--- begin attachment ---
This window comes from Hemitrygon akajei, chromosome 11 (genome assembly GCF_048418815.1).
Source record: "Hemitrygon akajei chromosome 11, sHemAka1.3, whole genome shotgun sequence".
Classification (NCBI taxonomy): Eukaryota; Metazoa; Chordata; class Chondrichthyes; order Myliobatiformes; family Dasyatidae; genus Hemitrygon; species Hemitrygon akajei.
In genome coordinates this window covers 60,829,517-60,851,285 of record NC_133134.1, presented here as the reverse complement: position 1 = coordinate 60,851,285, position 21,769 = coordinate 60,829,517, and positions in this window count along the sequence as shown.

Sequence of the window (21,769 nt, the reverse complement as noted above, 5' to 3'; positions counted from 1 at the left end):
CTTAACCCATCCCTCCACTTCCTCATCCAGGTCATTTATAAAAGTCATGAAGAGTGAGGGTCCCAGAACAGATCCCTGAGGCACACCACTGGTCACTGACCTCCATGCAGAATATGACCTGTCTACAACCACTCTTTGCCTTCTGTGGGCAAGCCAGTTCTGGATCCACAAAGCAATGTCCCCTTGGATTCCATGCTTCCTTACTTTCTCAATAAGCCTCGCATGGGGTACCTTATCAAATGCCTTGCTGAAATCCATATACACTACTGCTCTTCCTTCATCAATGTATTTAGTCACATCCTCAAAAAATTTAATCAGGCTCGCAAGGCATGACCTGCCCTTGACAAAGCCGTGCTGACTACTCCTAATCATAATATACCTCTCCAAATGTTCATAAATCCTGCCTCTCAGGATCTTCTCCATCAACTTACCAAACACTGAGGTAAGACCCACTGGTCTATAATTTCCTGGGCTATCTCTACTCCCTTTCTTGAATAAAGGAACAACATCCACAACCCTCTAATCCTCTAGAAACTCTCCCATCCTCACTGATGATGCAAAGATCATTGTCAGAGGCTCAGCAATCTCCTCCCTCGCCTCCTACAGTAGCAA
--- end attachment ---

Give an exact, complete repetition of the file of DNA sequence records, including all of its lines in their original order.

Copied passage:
This window comes from Hemitrygon akajei, chromosome 11 (genome assembly GCF_048418815.1).
Source record: "Hemitrygon akajei chromosome 11, sHemAka1.3, whole genome shotgun sequence".
Classification (NCBI taxonomy): Eukaryota; Metazoa; Chordata; class Chondrichthyes; order Myliobatiformes; family Dasyatidae; genus Hemitrygon; species Hemitrygon akajei.
In genome coordinates this window covers 60,829,517-60,851,285 of record NC_133134.1, presented here as the reverse complement: position 1 = coordinate 60,851,285, position 21,769 = coordinate 60,829,517, and positions in this window count along the sequence as shown.

Sequence of the window (21,769 nt, the reverse complement as noted above, 5' to 3'; positions counted from 1 at the left end):
CTTAACCCATCCCTCCACTTCCTCATCCAGGTCATTTATAAAAGTCATGAAGAGTGAGGGTCCCAGAACAGATCCCTGAGGCACACCACTGGTCACTGACCTCCATGCAGAATATGACCTGTCTACAACCACTCTTTGCCTTCTGTGGGCAAGCCAGTTCTGGATCCACAAAGCAATGTCCCCTTGGATTCCATGCTTCCTTACTTTCTCAATAAGCCTCGCATGGGGTACCTTATCAAATGCCTTGCTGAAATCCATATACACTACTGCTCTTCCTTCATCAATGTATTTAGTCACATCCTCAAAAAATTTAATCAGGCTCGCAAGGCATGACCTGCCCTTGACAAAGCCGTGCTGACTACTCCTAATCATAATATACCTCTCCAAATGTTCATAAATCCTGCCTCTCAGGATCTTCTCCATCAACTTACCAAACACTGAGGTAAGACCCACTGGTCTATAATTTCCTGGGCTATCTCTACTCCCTTTCTTGAATAAAGGAACAACATCCACAACCCTCTAATCCTCTAGAAACTCTCCCATCCTCACTGATGATGCAAAGATCATTGTCAGAGGCTCAGCAATCTCCTCCCTCGCCTCCTACAGTAGCAA